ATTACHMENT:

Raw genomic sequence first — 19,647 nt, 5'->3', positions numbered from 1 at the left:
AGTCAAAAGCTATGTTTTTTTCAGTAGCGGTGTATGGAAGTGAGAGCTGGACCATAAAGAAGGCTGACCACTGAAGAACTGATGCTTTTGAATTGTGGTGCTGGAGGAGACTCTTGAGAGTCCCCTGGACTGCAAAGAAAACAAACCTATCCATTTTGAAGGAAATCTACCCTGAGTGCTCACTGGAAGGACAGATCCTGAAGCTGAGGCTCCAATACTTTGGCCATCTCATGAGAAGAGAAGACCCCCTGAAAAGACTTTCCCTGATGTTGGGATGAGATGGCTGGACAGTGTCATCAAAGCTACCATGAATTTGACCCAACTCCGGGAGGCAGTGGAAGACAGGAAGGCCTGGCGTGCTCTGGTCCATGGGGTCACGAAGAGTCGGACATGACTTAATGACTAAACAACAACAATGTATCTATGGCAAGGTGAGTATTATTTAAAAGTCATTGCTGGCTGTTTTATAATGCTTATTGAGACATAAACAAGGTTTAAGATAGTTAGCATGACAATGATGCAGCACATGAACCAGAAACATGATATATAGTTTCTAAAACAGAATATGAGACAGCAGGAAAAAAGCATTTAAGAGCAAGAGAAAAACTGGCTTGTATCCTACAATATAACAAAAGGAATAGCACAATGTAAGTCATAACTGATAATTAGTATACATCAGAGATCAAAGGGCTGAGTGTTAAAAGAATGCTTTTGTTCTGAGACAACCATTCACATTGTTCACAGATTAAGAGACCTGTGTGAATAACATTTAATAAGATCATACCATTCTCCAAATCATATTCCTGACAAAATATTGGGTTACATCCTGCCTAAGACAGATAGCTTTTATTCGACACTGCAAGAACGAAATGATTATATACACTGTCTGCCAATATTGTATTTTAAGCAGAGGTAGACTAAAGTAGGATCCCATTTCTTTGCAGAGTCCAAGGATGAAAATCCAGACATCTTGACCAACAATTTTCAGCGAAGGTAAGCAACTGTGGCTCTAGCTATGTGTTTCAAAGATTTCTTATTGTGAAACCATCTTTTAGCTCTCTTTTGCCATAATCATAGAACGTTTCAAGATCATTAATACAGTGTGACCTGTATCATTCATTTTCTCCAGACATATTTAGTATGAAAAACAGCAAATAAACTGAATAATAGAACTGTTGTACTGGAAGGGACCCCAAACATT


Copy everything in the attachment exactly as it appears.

Raw genomic sequence first — 19,647 nt, 5'->3', positions numbered from 1 at the left:
AGTCAAAAGCTATGTTTTTTTCAGTAGCGGTGTATGGAAGTGAGAGCTGGACCATAAAGAAGGCTGACCACTGAAGAACTGATGCTTTTGAATTGTGGTGCTGGAGGAGACTCTTGAGAGTCCCCTGGACTGCAAAGAAAACAAACCTATCCATTTTGAAGGAAATCTACCCTGAGTGCTCACTGGAAGGACAGATCCTGAAGCTGAGGCTCCAATACTTTGGCCATCTCATGAGAAGAGAAGACCCCCTGAAAAGACTTTCCCTGATGTTGGGATGAGATGGCTGGACAGTGTCATCAAAGCTACCATGAATTTGACCCAACTCCGGGAGGCAGTGGAAGACAGGAAGGCCTGGCGTGCTCTGGTCCATGGGGTCACGAAGAGTCGGACATGACTTAATGACTAAACAACAACAATGTATCTATGGCAAGGTGAGTATTATTTAAAAGTCATTGCTGGCTGTTTTATAATGCTTATTGAGACATAAACAAGGTTTAAGATAGTTAGCATGACAATGATGCAGCACATGAACCAGAAACATGATATATAGTTTCTAAAACAGAATATGAGACAGCAGGAAAAAAGCATTTAAGAGCAAGAGAAAAACTGGCTTGTATCCTACAATATAACAAAAGGAATAGCACAATGTAAGTCATAACTGATAATTAGTATACATCAGAGATCAAAGGGCTGAGTGTTAAAAGAATGCTTTTGTTCTGAGACAACCATTCACATTGTTCACAGATTAAGAGACCTGTGTGAATAACATTTAATAAGATCATACCATTCTCCAAATCATATTCCTGACAAAATATTGGGTTACATCCTGCCTAAGACAGATAGCTTTTATTCGACACTGCAAGAACGAAATGATTATATACACTGTCTGCCAATATTGTATTTTAAGCAGAGGTAGACTAAAGTAGGATCCCATTTCTTTGCAGAGTCCAAGGATGAAAATCCAGACATCTTGACCAACAATTTTCAGCGAAGGTAAGCAACTGTGGCTCTAGCTATGTGTTTCAAAGATTTCTTATTGTGAAACCATCTTTTAGCTCTCTTTTGCCATAATCATAGAACGTTTCAAGATCATTAATACAGTGTGACCTGTATCATTCATTTTCTCCAGACATATTTAGTATGAAAAACAGCAAATAAACTGAATAATAGAACTGTTGTACTGGAAGGGACCCCAAACATT